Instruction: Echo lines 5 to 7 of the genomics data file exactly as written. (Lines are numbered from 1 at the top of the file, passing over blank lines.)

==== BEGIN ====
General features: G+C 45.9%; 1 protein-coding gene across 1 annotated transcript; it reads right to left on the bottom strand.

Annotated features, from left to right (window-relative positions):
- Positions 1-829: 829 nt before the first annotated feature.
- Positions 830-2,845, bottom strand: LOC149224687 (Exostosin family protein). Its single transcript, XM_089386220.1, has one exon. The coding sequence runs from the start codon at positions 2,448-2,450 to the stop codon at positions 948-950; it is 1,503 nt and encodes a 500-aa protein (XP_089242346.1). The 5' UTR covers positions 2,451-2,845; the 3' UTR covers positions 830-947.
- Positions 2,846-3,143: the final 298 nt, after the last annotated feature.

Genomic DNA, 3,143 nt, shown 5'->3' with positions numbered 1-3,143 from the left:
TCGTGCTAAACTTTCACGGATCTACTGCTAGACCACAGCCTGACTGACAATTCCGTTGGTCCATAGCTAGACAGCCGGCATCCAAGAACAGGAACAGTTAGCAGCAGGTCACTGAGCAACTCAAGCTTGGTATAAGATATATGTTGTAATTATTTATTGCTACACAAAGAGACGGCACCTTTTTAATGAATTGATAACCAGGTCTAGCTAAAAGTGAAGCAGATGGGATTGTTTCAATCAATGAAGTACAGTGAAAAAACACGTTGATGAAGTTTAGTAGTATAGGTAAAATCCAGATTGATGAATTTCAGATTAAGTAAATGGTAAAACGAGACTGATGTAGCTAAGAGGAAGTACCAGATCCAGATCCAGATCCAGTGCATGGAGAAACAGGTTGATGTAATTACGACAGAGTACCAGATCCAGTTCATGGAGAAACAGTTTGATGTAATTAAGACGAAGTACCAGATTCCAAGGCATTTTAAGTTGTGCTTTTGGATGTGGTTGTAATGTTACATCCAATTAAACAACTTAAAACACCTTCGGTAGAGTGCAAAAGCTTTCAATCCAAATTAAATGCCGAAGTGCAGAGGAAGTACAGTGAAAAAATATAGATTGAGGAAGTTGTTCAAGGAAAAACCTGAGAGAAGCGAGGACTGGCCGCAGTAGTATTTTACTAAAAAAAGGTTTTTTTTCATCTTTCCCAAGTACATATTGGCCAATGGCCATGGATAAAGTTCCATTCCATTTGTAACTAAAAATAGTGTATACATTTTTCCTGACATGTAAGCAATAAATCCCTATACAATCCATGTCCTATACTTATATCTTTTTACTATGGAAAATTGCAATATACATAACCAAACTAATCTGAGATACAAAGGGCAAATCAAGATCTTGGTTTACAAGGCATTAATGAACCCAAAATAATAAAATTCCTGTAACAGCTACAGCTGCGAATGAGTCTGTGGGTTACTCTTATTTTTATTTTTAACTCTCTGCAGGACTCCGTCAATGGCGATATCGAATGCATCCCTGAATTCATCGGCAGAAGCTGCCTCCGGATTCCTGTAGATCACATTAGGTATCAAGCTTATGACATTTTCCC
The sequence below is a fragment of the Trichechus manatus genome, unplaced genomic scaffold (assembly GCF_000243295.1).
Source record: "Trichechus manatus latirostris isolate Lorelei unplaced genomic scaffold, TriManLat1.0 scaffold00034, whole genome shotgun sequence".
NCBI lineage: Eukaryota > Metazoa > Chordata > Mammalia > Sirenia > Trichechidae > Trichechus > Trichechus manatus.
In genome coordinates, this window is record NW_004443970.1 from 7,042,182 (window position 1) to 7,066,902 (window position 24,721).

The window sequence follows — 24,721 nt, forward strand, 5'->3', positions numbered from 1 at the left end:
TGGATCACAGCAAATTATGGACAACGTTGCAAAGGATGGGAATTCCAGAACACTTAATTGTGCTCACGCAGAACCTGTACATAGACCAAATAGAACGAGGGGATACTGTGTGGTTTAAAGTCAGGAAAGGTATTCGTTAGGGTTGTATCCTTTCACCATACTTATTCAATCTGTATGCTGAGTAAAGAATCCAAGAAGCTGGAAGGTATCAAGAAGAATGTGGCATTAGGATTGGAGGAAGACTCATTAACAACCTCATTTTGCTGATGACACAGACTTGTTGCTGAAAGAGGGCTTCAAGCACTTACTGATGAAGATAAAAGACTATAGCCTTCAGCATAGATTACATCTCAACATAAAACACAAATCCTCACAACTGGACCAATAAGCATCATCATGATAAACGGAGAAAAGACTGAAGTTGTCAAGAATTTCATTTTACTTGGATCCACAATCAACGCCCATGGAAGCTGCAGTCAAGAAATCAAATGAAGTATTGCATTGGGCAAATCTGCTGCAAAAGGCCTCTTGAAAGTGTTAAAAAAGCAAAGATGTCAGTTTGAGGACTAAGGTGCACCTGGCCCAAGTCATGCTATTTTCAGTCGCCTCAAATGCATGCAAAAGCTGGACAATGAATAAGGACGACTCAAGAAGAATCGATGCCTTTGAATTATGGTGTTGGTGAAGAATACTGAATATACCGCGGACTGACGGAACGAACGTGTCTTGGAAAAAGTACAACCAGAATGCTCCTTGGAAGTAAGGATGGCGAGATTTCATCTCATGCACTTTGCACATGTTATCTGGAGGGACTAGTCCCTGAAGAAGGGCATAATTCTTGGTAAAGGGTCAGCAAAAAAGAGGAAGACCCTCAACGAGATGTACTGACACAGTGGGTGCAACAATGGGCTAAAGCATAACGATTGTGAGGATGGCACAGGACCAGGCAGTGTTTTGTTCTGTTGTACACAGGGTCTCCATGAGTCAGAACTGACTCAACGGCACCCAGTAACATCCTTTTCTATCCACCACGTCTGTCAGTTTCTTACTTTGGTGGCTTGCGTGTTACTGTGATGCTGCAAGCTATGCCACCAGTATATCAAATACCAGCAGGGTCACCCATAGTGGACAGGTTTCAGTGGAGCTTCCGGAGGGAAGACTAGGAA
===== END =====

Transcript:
- Positions 2,846-3,143: the final 298 nt, after the last annotated feature.

Genomic DNA, 3,143 nt, shown 5'->3' with positions numbered 1-3,143 from the left:
TCGTGCTAAACTTTCACGGATCTACTGCTAGACCACAGCCTGACTGACAATTCCGTTGGTCCATAGCTAGACAGCCGGCATCCAAGAACAGGAACAGTTAGCAGCAGGTCACTGAGCAACTCAAGCTTGGTATAAGATATATGTTGTAATTATTTATTGCTACACAAAGAGACGGCACCTTTTTAATGAATTGATAACCAGGTCTAGCTAAAAGTGAAGCAGATGGGATTGTTTCAATCAATGAAGTACAGTGAAAAAACACGTTGATGAAGTTTAGTAGTATAGGTAAAATCCAGATTGATGAATTTCAGATTAAGTAAATGGTAAAACGAGACTGATGTAGCTAAGAGGAAGTACCAGATCCAGATCCAGATCCAGTGCATGGAGAAACAGGTTGATGTAATTACGACAGAGTACCAGATCCAGTTCATGGAGAAACAGTTTGATGTAATTAAGACGAAGTACCAGATTCCAAGGCATTTTAAGTTGTGCTTTTGGATGTGGTTGTAATGTTACATCCAATTAAACAACTTAAAACACCTTCGGTAGAGTGCAAAAGCTTTCAATCCAAATTAAATGCCGAAGTGCAGAGGAAGTACAGTGAAAAAATATAGATTGAGGAAGTTGTTCAAGGAAAAACCTGAGAGAAGCGAGGACTGGCCGCAGTAGTATTTTACTAAAAAAAGGTTTTTTTTCATCTTTCCCAAGTACATATTGGCCAATGGCCATGGATAAAGTTCCATTCCATTTGTAACTAAAAATAGTGTATACATTTTTCCTGACATGTAAGCAATAAATCCCTATACAATCCATGTCCTATACTTATATCTTTTTACTATGGAAAATTGCAATATACATAACCAAACTAATCTGAGATACAAAGGGCAAATCAAGATCTTGGTTTACAAGGCATTAATGAACCCAAAATAATAAAATTCCTGTAACAGCTACAGCTGCGAATGAGTCTGTGGGTTACTCTTATTTTTATTTTTAACTCTCTGCAGGACTCCGTCAATGGCGATATCGAATGCATCCCTGAATTCATCGGCAGAAGCTGCCTCCGGATTCCTGTAGATCACATTAGGTATCAAGCTTATGACATTTTCCC